A week after Japan's catastrophic earthquake and tsunami, Japanese officials struggle to contain a widening crisis at the Fukushima Daiichi nuclear plant. CFR's Senior Fellow for Energy and the Environment, Michael A. Levi, discusses the global responses to Japan's nuclear crisis, and what it means for the future of nuclear energy.
Despite turbulence in financial markets, Japan's multiple disasters will likely not have a major global economic impact, and reconstruction will provide a boost to the Japanese economy in the long term, says CFR's Sebastian Mallaby.
While many questions remain about the problems at Fukushima nuclear plant, comparisons with the 1986 Chernobyl incident suggest Japan's government is taking the right steps to mitigate radiation damage, says CFR's Laurie Garrett.
Tom Zeller Jr. explains the system of a Mark 1 nuclear reactor, like the one currently failing at the Fukushima Daiichi nuclear plant. He reveals that experts had long cautioned about the weak design of these reactors and predicted a possible nuclear disaster.
An extraordinary series of events has caused Japan’s nuclear crisis but it appears backup safety systems were flawed, says nuclear expert Charles Ferguson. He expects the disaster to slow some nuclear projects elsewhere but not cause a wholesale stoppage.
The devastation wreaked by Japan's worst-ever earthquake and the accompanying tsunami continues to widen. Japan expert Sheila Smithandnuclear expert Michael Levidiscuss the energy, political and economic implications of this crisis on Japan and energy markets.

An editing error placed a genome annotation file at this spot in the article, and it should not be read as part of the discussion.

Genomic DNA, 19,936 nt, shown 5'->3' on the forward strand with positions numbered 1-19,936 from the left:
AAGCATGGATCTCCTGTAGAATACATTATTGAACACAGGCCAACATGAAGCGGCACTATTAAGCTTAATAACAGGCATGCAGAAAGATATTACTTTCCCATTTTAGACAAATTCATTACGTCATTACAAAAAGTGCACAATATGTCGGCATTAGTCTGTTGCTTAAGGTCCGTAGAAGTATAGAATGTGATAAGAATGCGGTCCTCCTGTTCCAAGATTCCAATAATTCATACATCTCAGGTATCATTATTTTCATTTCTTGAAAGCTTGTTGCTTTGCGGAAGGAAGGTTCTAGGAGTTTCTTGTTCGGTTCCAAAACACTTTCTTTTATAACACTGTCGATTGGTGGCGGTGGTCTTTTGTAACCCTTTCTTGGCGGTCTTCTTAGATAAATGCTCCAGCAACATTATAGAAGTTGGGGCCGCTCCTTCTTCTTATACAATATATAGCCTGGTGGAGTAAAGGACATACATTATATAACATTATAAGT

An unfolding nuclear crisis in the aftermath of Japan's earthquake and tsunami is raising questions over safety of nuclear power, and could bring expansion of nuclear power projects globally under pressure.
U.S. nuclear power faces renewed scrutiny amid Japan's crisis, but it is far too early to gauge the damage suffered by Japan's industry and the effect on U.S. atomic energy's future, says CFR's Michael Levi.
The latest inter-Korean talks were shadowed by North Korea's failure to apologize for the Cheonan sinking and Yeonpyeong Island shelling. This raises questions about renewed diplomacy on the North's nuclear program, says CFR's Scott Snyder.
The Council on Foreign Relations' David Rockefeller Studies Program—CFR's "think tank"—is home to more than seventy full-time, adjunct, and visiting scholars and practitioners (called "fellows"). Their expertise covers the world's major regions as well as the critical issues shaping today's global agenda. Download the printable CFR Experts Guide.